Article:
You haven't mentioned what voltage(s) you have available, or if you're going to have to build a power supply to go along with this.

    As things are now, all of the resistors in the schematic are individual parts. This could be simplified quite a bit by using DIP (dual rows of inline pins) or SIP (single inline pins) resistor arrays. You'd have fewer parts to keep track of.

    However, I don't know who your suppliers are over there, or if they have a website with a catalog of what they stock that I could read.
    Last edited: May 27, 2008
  17. Big KJ

    Thread Starter Member

    May 25, 2008
    Hi SgtWookie,

    Many thanks for your help.

    Just arrived from my local electronics store and I'm very happy as they have all the ICs needed in CMOS version like you pointed.

    About the 7 segment Led they have quite a bunch either commom anode or common cathode.

    Yes they have resistor arrays but if not the needed value, what I use to do when not founding some parts I buy from

    About the voltage, I do have a 4A power supply already going from 3V to 18V which I can use, otherwise I can always make one.
    Local voltage is 220V/50Hz is that matters.

    As I told before neither the rotary switches, nor the 7 segment led will be on the PCB as I will put these on the front panel.

    To connect these to the PCB I'll use standard flat cable with, if possible, some kind of plug like the IDC connectors on the hard drives or just have these soldered to regular pins on the PCB.

    I hope that this answear to your post, if not, please do let me know.

    Again, many thanks
    Cheers from Portugal
  18. Big KJ

    Thread Starter Member

    May 25, 2008

    Looking at local electronic stores I got the components (if something is needed to be changed they allow me to do so):

    IC1: 4532N (CMOS)

    IC2: 4056N (CMOS)

    R1 to R9: 10k resistors in SIL Arrays of 9 resistors each or regular 10k resistors

    R10 to R19: 220r I found DIL arrays but only with 150r or 510r (if these values can't be used it got to be regular 220r resistors)

    R20 to R24: 1k in DIL arrays or regular 1k resistors

    D1 to D11: 1N4148 ok

    DIS1 & 3(?): I'll buy from the smallest ones they have and if possible in blocks of two 7 segments on the same case.

    On the PCB I can use standard IDC 26 Male plugs (26 pins) so I can use standard 26 wires flat cable soldered directly to rotary switches pins and to the 7 segment led, and on the other end a female IDC 26 female to connect these to the PCB.

    The 6 sets of 7 segments leds and the 6 rotary switches will be on the front panel, not on the PCB.

    It would be great if all the 6 circuits (this very same circuit repeated 6 times) could be on the same PCB, otherwise I'll do 6 equal PCBs.

    For power supply, well, I'll use whatever you think is ok.

    I still was not able to use the Eagle to draw the board (not available on the freeware version), but using the ERC function I got the following errors:

    no SUPPLY for implicit POWER Pin IC2P VEE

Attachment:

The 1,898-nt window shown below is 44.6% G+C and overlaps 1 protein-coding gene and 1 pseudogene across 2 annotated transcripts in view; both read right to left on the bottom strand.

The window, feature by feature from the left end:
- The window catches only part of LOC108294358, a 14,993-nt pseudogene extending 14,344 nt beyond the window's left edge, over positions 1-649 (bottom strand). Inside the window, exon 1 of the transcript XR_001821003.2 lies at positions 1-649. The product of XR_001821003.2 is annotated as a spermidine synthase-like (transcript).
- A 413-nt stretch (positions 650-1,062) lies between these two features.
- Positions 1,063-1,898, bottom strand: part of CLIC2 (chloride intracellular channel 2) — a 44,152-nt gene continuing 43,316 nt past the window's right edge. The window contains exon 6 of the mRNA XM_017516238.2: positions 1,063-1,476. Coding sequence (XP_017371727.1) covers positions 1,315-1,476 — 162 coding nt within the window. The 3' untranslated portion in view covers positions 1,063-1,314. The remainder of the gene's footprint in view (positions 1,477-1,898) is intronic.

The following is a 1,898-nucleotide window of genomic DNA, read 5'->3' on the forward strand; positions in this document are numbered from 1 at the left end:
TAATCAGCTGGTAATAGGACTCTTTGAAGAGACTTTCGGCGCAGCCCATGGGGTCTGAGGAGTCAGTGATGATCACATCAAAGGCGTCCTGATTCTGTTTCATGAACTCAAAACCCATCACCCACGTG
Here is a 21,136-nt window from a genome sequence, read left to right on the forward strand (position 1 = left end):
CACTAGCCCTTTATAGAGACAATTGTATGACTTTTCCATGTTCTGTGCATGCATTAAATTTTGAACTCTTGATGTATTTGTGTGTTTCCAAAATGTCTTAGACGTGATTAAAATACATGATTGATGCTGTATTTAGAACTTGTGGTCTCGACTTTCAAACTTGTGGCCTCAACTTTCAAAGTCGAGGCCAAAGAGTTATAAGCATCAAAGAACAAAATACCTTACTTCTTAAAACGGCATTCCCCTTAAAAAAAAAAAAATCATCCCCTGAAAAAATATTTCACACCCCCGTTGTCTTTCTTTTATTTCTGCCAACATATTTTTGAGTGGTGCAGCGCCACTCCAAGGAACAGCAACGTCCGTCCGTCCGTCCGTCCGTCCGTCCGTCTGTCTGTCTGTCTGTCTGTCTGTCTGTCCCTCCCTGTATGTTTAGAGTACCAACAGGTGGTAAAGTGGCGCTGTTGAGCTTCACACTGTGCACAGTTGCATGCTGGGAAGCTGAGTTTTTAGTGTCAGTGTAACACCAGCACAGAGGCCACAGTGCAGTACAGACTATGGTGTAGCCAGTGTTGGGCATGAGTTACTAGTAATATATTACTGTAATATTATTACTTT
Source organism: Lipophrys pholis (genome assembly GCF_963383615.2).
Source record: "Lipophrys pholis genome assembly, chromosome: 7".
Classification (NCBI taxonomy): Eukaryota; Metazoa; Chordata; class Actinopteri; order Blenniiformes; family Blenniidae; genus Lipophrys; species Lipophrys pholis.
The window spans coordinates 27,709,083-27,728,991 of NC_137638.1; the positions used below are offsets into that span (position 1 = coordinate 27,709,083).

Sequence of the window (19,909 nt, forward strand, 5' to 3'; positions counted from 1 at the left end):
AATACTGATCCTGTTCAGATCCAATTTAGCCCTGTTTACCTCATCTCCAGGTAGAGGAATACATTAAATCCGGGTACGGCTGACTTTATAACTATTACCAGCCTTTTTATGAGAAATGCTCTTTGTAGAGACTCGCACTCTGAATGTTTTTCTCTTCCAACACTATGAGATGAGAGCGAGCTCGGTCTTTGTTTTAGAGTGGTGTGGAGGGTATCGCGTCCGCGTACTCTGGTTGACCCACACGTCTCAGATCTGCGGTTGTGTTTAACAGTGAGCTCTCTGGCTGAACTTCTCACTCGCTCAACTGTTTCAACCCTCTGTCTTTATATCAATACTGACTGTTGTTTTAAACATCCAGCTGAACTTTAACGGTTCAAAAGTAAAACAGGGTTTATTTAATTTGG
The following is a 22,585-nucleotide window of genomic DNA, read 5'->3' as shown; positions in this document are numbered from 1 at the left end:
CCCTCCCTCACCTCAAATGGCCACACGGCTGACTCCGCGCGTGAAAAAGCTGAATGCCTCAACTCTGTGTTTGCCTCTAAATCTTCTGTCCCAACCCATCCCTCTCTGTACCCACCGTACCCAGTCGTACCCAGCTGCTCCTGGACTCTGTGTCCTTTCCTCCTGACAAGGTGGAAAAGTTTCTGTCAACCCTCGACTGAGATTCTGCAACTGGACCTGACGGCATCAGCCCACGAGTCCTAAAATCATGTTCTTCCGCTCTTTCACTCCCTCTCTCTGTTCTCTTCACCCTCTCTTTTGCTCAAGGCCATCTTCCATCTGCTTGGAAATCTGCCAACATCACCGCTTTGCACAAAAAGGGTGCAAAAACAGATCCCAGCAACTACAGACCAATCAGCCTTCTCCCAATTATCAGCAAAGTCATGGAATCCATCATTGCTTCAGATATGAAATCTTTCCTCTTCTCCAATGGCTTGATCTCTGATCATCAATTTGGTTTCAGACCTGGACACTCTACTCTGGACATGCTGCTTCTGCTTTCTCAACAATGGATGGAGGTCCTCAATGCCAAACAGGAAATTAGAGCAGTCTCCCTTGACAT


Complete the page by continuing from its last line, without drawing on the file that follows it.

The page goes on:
no SUPPLY for implicit POWER Pin IC2P VCC
    no SUPPLY for implicit POWER Pin IC1P VSS

    Hope that you can help me with this, and, believe me, I'm, really greatfull for all your kindly help.

    Sorry for the trouble.

    Cheers from Portugal
  19. SgtWookie


    Jul 17, 2007
    Wow, I didn't know they removed the PCB feature from the version 5 demo :eek:

    You might be able to find version 4.16r2 out there somewhere still.

    Anyway, version 3 is attached.
    I found suitable resistors in SIP (10K) and DIP (220 Ohm) form from the UK supplier's catalog. Part numbers for those are in the schematic.

    OK, board graphics are improved considerably.
    12Pos'nSwitchTo2-7-SegmentBRD3.png is the board art; it's reversed as is normal for etching the bottom of the board.

    The 7-segment displays show on the far left, with their 10-pin dual row header. In the middle is the main circuit board. The 12-contact rotary switch is just a model I had in the library; very doubtful it'll work for what you have.

    There's no reason you have to use the DIP non-bussed resistors; they would reduce your parts count though.
    Last edited: May 28, 2008
  20. Big KJ

    Thread Starter Member

    May 25, 2008
    Sgt Wookie

    Wow! Many thanks. I'm really impressed!

    I ordered from RS the resistors, thanks for the part number, should have these in a couple days.

    The PCB looks great, the only problem is that the image is in very low resolution and when I tryed to print it out it cames with very bad results.
    Perhaps it should be in other format than PNG, maybe EPS or TIFF.
    Any chance it could came at real size?
    Otherwise is exactly what I need! :)

    Just two doubts:
    1. Which voltage should I use?
    2. Looking on RS and others I couldn't found any 7 segment leds with a similar pin out
    What I found, which if you think that's possible, would be great is the following parts:

    and the:

    These are dual 7 segment in one case, one in red the other in green.

    This would be great as I do need to have the displays on the front panel one on top of the other with no room in between; please see the attached pict (the picture is almost to real scale).

    This way I will have 3 groups of 2 rotary switches one in red and the other in green each two with diferent colors (Repeated 3 times giving the 6 switches I need).

    Also, the space left in the front panel gives me no room to do it in other disposition.

    If using these led displays wouldn't take much trouble it would be perfect, anyhow I couldn't find the others (HD-E103).

    If not, please do point me for a substitute, as all the others I found come with diferent pinouts.

    Again I don't know how to express my gratitude for all of your great help and asking for sorry for the trouble I'm giving you.
    Without your help, now I know I couldn't have it done - Many thanks

    Cheers from Portugal